We answer some of the most frequently asked questions regarding funerals below:

Can I put my funeral instructions in my will?

Of course! Family members and legal personal representatives (whether the executor or administrator of your estate) often look to the will when arranging your funeral. They may follow the wishes and directions in your will, however, they are not required to by law.

It was said in Privet v Vovk:[i]

[W]ishes expressed by a deceased person, whether in a testamentary document or otherwise, are not binding on the persons on whom the duty falls of disposing of the remains and will not be enforced by a court.

Who is in charge of the funeral?

As suggested above, it is the legal personal representative who has the duty to dispose of a deceased’s body.

Therefore, it is wise that you appoint an executor who you trust will follow your funeral wishes.

Who pays?

The legal personal representative has a duty to pay the deceased’s debts. This is a duty to pay debts incurred by the deceased during their lifetime, as well as debts incurred after.

The legal personal representative is entitled to be indemnified from the deceased’s estate for expenses incurred by them in the administration of the estate.[ii]

If another person arranges the funeral, then that person is liable to pay the costs. However, if the estate has assets, then the legal personal representative is required to repay the costs to them.[iii]

Whoever arranges the funeral needs to be careful how much they spend as only reasonable funeral costs can be recovered.[iv]

What do funeral expenses include?

Funeral expenses[v] include reasonable costs of:

  1. Preparation and delivery of the body;
  2. Burial or cremation;
  3. Burial plot; and
  4. Death notice in the newspaper

It does not include mourning expenses.[vi]

What about headstones and tombstones?

The case law goes both ways in relation to the placement and costs of headstones and tombstones. Some cases state that a legal personal representative may erect a tombstone at a reasonable cost, even if the relatives do not agree. A suitable tombstone may be allowed,[vii]particularly where the estate is solvent.[viii]

It was stated in a relevant New South Wales’ case that the ‘reasonable cost of a reasonable headstone is recoverable from the deceased’s estate’.[ix]

Where do funeral expenses get paid from?

Usually a person’s will says where debts, including funeral expenses, should be paid from. This is generally from the residue of the estate (also called the residuary estate). The residue is the assets remaining after any gifts are distributed.

Payment of reasonable funeral expenses are a priority debt, meaning it is a first charge on the estate.[x]

How much should be spent on a funeral?

Reasonable funeral expenses can be recovered from the estate. It has been said that: “[t]he responsibility at law for funeral expenses is not unlimited, and only extends to ‘reasonable’ expenses”.[xi]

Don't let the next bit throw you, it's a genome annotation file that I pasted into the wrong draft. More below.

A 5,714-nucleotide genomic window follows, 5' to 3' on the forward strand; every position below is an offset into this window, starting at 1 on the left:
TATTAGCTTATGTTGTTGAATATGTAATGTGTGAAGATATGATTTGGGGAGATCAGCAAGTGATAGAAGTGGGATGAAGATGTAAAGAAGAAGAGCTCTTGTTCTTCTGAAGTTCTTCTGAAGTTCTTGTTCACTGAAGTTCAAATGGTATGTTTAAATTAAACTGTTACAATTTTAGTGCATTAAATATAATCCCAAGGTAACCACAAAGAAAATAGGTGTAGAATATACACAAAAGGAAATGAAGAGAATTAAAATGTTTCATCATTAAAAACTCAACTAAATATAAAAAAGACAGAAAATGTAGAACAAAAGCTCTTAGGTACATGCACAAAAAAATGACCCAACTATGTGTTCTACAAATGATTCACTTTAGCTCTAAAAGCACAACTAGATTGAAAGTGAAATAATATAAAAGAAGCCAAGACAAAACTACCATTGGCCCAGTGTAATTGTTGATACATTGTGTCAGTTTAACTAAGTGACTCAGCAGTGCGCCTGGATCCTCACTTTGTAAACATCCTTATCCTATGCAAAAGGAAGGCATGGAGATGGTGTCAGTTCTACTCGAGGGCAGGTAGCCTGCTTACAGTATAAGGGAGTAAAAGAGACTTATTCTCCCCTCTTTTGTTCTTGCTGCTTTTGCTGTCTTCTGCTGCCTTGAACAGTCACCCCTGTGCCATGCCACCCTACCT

But what does ‘reasonable’ mean in this context? The ‘reasonable expense’ is not a fixed amount or certain percentage of the estate. It will depend on the circumstances of the matter. Factors to be considered include:

  1. The deceased’s wishes and directions in their will – for example, there may be an argument that if the deceased requested cremation, but the legal personal representative chose burial, then the costs to bury that exceed the costs of cremation may not be reasonable;
  2. The deceased’s ‘position in life’[xii] including their social standing;
  3. The deceased’s cultural and religious beliefs;[xiii]
  4. Whether or not the estate is solvent.

Arguably, beneficiaries affected and the legal representative could agree to excessive funeral costs being spent from the estate, however, the legal personal representative should make sure all remaining debts could be fully paid. Any agreement, of course, should be drafted by a legal professional with all parties having the opportunity to obtain independent legal advice first.

If you wish to express funeral intentions in your will, or are an executor or administrator of a deceased estate, or are a beneficiary with concerns about a funeral, you should contact us to discuss. Our first appointments are free, with no obligation.

[i] [2003] NSWSC 1038, [12]

[ii] Rees v Hughes [1946] 1 KB 517

[iii] Ibid

[iv] Knight v Knight (1885) 11 VLR 659

[v] Public Trustee v Bernarczyk and Kijas [1959] SASR 178

[vi] Johnson v Baker (1852) 2 C & P 207;

[vii] Grunden v Nissen [1911] VLR 97 at 106; Nissen v Grunden (1912) 14 CLR 297; Chesterman v Mitchell (1923) 24 SR (NSW) 11, cf Knight v Knight (1885) 11 VLR 659

[viii] Bridge v Brown (1843) 2 Y & C Ch Cas 181; Estate of Dean (1885) 11 VLR 761.

[ix] Smith v Tamworth City Council (1997) 41 NSWLR 680

[x] Stag v Punter (1744) 3 Atk 119; R v Wade (1818) 5 Prince 621

[xi] Chernichan v Chernichan (Estate) 2001 ABQB 913, [11]

[xii] Bridge v Brown (1843) 2 Y & C Ch Cas; Re Walter (Deceased) [1929] 1 Ch 647; Chernichan v Chernichan (Estate) 2001 ABQB 913, [11]

[xiii] Gammell v Wilson [1982] AC 27; Chernichan v Chernichan (Estate) 2001 ABQB 913, [11]